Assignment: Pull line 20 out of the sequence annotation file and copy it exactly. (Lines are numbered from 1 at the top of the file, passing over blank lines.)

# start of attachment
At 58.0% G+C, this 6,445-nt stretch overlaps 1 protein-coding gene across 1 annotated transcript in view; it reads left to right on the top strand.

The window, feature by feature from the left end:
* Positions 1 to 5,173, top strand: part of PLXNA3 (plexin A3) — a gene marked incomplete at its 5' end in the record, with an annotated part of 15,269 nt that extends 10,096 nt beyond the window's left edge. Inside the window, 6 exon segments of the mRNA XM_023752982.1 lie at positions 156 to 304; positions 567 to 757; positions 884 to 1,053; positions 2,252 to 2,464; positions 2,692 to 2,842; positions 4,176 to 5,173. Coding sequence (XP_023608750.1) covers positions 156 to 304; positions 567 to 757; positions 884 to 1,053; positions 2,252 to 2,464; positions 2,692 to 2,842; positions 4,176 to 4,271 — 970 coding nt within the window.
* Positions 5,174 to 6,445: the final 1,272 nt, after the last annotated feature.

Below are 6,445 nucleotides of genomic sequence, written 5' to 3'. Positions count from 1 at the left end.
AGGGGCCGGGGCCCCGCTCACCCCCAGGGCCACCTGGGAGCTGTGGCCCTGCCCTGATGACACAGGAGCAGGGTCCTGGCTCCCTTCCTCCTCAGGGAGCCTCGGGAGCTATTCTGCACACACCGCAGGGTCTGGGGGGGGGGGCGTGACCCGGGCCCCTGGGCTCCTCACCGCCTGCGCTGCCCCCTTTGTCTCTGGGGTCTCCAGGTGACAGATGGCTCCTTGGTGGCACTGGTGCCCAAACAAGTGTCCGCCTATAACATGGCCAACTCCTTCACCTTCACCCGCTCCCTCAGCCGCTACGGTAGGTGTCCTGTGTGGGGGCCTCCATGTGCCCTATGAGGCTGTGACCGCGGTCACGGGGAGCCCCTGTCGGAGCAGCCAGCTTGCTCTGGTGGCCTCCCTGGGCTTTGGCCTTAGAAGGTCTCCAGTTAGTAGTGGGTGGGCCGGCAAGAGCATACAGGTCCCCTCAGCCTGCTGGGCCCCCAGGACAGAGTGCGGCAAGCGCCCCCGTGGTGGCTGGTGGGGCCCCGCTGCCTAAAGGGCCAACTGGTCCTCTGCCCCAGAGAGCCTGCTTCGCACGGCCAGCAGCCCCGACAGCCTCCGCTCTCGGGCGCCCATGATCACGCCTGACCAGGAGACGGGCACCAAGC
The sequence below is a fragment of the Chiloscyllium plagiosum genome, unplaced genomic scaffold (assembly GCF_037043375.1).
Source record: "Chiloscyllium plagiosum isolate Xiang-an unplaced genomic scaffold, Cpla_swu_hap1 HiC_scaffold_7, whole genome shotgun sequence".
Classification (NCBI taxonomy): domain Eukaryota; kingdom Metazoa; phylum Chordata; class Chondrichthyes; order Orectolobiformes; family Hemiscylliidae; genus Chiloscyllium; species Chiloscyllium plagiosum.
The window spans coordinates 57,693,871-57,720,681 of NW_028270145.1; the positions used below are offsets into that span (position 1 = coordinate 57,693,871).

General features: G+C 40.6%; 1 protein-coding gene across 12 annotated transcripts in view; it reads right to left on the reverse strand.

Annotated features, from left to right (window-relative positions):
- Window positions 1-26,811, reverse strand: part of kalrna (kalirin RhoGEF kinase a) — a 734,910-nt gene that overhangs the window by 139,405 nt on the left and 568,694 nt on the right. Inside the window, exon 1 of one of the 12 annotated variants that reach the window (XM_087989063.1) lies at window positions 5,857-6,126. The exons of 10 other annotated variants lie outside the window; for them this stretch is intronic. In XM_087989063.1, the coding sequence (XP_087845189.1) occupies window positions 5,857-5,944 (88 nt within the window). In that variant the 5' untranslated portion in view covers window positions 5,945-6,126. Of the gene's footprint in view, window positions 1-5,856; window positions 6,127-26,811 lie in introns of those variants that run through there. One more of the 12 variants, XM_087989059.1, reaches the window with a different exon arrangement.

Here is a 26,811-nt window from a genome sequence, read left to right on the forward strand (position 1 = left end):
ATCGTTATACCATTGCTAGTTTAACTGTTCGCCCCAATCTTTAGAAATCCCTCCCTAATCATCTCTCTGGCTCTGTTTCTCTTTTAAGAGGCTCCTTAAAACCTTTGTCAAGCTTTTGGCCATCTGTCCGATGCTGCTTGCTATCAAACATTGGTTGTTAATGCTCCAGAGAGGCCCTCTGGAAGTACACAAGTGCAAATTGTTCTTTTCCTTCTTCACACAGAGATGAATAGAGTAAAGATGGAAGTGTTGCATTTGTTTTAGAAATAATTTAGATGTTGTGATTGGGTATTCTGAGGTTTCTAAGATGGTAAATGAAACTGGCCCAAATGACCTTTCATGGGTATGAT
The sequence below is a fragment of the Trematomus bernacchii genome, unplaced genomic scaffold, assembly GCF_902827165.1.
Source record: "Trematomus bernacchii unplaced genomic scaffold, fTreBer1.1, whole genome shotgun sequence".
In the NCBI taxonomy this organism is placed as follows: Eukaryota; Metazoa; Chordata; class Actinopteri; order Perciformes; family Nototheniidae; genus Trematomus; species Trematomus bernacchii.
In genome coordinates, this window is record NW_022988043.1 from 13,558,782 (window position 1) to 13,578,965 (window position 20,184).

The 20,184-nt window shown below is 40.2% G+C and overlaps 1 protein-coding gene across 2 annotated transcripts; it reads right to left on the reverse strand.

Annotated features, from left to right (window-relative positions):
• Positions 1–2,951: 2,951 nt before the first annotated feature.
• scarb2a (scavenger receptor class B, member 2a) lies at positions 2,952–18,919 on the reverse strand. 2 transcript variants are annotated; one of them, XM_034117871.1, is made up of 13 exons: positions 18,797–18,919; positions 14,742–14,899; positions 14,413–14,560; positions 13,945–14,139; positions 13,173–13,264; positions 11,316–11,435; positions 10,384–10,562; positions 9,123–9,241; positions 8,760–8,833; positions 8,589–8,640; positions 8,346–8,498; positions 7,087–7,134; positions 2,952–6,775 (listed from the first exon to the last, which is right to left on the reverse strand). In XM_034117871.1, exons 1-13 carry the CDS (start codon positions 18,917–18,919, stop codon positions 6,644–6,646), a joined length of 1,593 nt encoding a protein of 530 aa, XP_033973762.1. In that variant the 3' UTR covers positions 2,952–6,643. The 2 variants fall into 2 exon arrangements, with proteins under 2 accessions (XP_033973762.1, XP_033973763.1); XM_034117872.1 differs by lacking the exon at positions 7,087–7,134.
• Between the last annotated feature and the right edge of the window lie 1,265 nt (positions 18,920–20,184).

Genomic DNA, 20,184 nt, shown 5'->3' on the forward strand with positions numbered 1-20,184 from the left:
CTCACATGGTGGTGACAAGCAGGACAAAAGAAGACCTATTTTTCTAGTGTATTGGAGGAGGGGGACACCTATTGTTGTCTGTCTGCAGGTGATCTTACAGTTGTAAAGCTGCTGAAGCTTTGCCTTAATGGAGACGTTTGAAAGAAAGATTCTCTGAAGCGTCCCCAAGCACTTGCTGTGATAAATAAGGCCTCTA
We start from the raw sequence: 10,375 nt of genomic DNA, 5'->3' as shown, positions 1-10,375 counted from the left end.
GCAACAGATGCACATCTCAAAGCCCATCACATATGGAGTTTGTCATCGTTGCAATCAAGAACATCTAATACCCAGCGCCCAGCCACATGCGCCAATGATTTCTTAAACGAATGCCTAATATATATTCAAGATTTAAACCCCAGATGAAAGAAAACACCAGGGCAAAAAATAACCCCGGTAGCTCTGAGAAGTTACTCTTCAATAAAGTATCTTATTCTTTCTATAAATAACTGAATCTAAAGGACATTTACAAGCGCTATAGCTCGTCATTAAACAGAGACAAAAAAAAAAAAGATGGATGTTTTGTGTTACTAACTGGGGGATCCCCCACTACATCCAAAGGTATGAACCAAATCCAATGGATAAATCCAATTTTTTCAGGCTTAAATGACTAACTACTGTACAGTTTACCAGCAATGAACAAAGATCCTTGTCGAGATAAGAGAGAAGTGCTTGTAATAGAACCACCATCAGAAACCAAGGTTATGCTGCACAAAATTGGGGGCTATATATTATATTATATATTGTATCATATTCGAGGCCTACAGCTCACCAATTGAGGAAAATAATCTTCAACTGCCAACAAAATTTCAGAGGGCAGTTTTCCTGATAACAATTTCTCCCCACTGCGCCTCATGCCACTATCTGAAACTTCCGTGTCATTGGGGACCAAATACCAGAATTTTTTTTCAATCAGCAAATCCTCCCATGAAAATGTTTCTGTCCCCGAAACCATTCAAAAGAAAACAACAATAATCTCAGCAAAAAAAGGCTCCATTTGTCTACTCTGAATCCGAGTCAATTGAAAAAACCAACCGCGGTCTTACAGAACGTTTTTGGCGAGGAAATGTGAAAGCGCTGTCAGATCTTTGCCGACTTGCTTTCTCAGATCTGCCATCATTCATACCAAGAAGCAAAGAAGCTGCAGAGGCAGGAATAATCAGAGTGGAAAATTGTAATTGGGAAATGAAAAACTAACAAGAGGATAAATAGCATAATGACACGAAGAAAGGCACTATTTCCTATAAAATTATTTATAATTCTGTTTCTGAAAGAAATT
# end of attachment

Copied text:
The 20,184-nt window shown below is 40.2% G+C and overlaps 1 protein-coding gene across 2 annotated transcripts; it reads right to left on the reverse strand.